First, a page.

Co-founders Ernest and Leigh Troth select ingredients local to Everett and Mukilteo whenever possible, prefer organic ingredients and botanicals, and strive to create spirits that are the best in their category.

Celebrating its fifth anniversary in September 2024, James Bay has 10 spirits rated 90-points or higher, with four “double-gold” medal winners, and one Whiskey of the Year.

James Bay Distillers: 3101 111th St. SW, #B, Everett

Skip Rock Distillers: Like Scratch, Skip Rock Distillers produces every bottle from scratch, using local ingredients wherever possible. Created in 2009 by Snohomish natives Ryan and Julie Hembree, Skip Rock Distillers quickly became a well-known brand in the Pacific Northwest and beyond.

They want to make sure they purchase their ingredients from farmers who produce the highest quality crops. Skip Rock – in historic downtown Snohomish – prides itself on creating unique, nuanced, and balanced spirits, all hand-produced in small batches, ensuring optimum flavor and quality.

Skip Rock Distillers: 104 Ave. C, Snohomish. Website: 

Bad Dog Distillery: A little further north in Arlington, David and Shelly McGlothern founded Bad Dog Distillery in 2012,  two more pioneers in bringing spirits to Snohomish County. As focused on their community as they are their distillery, they work to provide both a great product and a sense of pride and togetherness for their patrons and neighbors.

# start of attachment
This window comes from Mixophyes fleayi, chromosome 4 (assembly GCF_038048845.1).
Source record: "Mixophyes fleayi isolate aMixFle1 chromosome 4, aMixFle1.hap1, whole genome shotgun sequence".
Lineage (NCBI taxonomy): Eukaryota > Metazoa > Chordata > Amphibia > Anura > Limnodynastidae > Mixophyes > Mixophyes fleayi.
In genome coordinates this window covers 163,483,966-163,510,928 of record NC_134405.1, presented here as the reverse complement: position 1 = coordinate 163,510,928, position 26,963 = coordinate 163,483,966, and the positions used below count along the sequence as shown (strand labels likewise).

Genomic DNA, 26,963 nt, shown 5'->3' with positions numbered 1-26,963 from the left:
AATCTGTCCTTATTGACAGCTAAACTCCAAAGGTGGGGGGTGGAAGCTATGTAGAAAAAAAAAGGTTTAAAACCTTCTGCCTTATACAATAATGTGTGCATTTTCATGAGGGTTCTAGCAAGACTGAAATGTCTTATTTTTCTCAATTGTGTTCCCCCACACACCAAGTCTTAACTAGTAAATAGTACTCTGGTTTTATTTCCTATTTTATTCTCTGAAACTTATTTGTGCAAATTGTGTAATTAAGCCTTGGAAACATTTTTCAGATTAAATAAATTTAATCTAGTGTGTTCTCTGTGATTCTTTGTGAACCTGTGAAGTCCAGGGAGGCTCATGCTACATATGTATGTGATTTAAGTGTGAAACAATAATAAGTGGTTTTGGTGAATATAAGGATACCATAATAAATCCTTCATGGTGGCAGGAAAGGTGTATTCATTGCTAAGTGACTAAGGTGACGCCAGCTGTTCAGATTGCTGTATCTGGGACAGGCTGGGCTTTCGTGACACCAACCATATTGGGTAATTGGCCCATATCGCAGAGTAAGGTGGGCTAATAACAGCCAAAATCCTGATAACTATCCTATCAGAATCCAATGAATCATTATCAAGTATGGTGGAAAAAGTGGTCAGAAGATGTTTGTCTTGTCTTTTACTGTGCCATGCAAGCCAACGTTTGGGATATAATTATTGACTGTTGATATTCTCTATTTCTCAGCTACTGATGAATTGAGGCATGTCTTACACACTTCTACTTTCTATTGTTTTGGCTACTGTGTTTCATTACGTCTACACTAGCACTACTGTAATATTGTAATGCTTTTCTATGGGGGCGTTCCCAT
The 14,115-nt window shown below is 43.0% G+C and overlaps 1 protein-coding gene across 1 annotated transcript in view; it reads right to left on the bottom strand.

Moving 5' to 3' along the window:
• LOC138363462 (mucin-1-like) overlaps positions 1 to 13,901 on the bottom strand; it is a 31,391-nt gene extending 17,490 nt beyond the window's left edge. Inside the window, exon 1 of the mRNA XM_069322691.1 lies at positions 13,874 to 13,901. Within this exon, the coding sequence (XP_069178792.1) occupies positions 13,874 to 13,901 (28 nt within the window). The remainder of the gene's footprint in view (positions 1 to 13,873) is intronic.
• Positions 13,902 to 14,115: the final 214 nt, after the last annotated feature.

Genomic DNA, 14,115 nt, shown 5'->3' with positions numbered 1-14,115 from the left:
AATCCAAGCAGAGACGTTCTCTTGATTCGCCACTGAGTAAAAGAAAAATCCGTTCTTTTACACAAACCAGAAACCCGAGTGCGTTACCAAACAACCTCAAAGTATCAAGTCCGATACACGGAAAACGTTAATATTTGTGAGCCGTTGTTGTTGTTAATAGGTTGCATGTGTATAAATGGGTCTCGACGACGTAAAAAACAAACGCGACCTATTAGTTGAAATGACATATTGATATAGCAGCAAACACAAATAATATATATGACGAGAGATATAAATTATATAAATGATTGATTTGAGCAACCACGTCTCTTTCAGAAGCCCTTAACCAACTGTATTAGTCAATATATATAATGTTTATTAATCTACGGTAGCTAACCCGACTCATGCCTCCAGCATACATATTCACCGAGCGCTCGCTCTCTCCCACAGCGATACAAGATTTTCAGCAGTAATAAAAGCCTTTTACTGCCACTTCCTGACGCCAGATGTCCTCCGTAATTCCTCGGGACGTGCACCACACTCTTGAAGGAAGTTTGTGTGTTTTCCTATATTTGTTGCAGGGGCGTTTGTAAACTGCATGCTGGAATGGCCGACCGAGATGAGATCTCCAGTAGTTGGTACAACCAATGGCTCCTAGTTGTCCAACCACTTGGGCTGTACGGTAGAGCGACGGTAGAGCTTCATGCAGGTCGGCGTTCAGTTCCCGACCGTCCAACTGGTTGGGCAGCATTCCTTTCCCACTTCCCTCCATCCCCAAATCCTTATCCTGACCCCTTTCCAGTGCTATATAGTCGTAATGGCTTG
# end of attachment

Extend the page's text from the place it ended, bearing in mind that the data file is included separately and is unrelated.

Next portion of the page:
The proof is in the spirit, and you can visit their distillery to prove it. To Bad Dog, “Staying local is very important to us so everything we use is from Washington state.”

Bad Dog Distillery: 19109 63rd Ave. NE, #1A, Arlington. 

Other distilleries worth your time

Bluewater Organic Distilling: 1205 Craftsman Way, #109, Everett. Includes the Voyaging Bar, a distillery-direct mobile bar van delivering signature craft cocktails.

Temple Distilling Company: 19231 36th Ave., #F,  Lynnwood

Wohlfert Craft Distilling: 17236 Snohomish Ave., Snohomish

JP Trodden Distilling: 9206 200th St. SE, Snohomish 

Comments

No comments on this item Please log in to comment by clicking here